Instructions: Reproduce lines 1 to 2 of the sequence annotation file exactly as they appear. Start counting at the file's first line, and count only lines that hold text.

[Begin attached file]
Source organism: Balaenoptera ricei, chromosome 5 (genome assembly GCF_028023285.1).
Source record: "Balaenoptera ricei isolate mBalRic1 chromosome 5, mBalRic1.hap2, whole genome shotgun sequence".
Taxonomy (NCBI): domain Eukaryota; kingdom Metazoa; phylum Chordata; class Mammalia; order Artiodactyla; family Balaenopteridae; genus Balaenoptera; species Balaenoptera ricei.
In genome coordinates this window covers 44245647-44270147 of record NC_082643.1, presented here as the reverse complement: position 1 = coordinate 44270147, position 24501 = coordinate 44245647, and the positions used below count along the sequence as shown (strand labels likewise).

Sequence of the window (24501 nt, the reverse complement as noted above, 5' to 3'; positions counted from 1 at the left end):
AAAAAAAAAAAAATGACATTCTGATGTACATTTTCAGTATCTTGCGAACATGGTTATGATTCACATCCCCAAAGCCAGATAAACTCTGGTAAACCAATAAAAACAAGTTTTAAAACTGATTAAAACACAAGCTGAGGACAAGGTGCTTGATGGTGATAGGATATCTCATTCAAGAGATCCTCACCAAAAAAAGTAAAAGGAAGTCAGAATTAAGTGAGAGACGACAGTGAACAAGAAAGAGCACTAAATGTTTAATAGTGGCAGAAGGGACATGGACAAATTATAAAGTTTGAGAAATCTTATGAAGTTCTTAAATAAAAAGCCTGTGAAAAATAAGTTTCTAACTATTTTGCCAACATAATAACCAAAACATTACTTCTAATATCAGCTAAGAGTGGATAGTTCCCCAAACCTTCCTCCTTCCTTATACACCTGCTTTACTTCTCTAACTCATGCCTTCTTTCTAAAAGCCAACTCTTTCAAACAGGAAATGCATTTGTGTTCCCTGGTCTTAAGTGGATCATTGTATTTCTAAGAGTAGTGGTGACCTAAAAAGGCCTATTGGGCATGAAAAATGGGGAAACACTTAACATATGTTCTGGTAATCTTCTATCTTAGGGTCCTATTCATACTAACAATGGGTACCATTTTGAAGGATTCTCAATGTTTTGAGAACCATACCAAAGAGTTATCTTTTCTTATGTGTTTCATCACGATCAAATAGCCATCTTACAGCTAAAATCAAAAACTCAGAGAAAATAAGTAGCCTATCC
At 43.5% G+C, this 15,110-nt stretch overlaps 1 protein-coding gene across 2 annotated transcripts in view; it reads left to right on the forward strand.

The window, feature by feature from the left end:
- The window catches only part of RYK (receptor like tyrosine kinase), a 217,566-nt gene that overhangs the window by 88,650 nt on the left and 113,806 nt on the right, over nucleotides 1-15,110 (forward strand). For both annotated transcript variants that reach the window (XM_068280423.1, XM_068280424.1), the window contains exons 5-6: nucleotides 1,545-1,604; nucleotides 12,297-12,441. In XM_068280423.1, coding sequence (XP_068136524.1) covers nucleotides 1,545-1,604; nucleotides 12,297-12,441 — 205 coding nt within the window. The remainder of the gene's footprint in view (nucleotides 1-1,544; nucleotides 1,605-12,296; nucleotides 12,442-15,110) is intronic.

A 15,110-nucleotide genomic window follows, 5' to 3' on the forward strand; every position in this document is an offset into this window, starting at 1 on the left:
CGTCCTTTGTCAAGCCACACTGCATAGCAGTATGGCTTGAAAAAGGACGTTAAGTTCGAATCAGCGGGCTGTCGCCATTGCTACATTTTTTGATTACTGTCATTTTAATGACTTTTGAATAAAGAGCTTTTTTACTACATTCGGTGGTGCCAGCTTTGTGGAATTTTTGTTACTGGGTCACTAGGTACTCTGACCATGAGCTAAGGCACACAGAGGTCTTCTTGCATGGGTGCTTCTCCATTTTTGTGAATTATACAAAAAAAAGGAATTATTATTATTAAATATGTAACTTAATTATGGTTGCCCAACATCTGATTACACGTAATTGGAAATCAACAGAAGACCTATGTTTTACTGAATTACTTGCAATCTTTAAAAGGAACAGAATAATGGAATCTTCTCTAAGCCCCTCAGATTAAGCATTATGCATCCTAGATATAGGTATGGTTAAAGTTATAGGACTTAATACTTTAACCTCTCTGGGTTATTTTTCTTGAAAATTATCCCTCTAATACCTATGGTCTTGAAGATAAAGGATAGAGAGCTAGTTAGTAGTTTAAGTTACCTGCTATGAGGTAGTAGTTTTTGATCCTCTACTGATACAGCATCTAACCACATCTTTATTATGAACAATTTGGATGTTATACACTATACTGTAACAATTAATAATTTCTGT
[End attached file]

Source organism: Balaenoptera ricei, chromosome 5 (genome assembly GCF_028023285.1).
Source record: "Balaenoptera ricei isolate mBalRic1 chromosome 5, mBalRic1.hap2, whole genome shotgun sequence".